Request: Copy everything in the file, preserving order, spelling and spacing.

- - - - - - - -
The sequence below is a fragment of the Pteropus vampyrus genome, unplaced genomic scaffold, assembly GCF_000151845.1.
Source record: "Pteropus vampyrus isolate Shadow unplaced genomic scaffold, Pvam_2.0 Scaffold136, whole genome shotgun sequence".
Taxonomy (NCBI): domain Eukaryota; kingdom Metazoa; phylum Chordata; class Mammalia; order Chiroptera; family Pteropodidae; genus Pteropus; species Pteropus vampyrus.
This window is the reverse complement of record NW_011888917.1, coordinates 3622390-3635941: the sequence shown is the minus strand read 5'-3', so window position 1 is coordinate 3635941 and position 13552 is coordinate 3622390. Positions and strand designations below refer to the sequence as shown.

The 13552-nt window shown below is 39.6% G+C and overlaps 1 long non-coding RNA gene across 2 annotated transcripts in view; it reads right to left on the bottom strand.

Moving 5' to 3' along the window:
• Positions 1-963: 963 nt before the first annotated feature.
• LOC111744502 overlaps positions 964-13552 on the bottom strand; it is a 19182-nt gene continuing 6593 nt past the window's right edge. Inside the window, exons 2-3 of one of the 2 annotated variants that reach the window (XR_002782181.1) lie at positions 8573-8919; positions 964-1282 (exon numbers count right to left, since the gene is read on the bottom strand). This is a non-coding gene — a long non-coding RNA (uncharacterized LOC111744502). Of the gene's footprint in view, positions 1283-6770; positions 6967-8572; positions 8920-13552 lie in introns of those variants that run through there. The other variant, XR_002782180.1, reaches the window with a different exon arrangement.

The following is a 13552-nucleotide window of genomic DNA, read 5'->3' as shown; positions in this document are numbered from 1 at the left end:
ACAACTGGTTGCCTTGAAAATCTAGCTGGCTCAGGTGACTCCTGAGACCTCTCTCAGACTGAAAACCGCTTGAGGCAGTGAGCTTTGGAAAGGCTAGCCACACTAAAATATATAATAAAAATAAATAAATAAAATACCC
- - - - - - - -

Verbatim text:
The sequence below is a fragment of the Pteropus vampyrus genome, unplaced genomic scaffold, assembly GCF_000151845.1.
Source record: "Pteropus vampyrus isolate Shadow unplaced genomic scaffold, Pvam_2.0 Scaffold136, whole genome shotgun sequence".
Taxonomy (NCBI): domain Eukaryota; kingdom Metazoa; phylum Chordata; class Mammalia; order Chiroptera; family Pteropodidae; genus Pteropus; species Pteropus vampyrus.
This window is the reverse complement of record NW_011888917.1, coordinates 3622390-3635941: the sequence shown is the minus strand read 5'-3', so window position 1 is coordinate 3635941 and position 13552 is coordinate 3622390. Positions and strand designations below refer to the sequence as shown.

The 13552-nt window shown below is 39.6% G+C and overlaps 1 long non-coding RNA gene across 2 annotated transcripts in view; it reads right to left on the bottom strand.

Moving 5' to 3' along the window:
• Positions 1-963: 963 nt before the first annotated feature.
• LOC111744502 overlaps positions 964-13552 on the bottom strand; it is a 19182-nt gene continuing 6593 nt past the window's right edge. Inside the window, exons 2-3 of one of the 2 annotated variants that reach the window (XR_002782181.1) lie at positions 8573-8919; positions 964-1282 (exon numbers count right to left, since the gene is read on the bottom strand). This is a non-coding gene — a long non-coding RNA (uncharacterized LOC111744502). Of the gene's footprint in view, positions 1283-6770; positions 6967-8572; positions 8920-13552 lie in introns of those variants that run through there. The other variant, XR_002782180.1, reaches the window with a different exon arrangement.

The following is a 13552-nucleotide window of genomic DNA, read 5'->3' as shown; positions in this document are numbered from 1 at the left end:
ACAACTGGTTGCCTTGAAAATCTAGCTGGCTCAGGTGACTCCTGAGACCTCTCTCAGACTGAAAACCGCTTGAGGCAGTGAGCTTTGGAAAGGCTAGCCACACTAAAATATATAATAAAAATAAATAAATAAAATACCC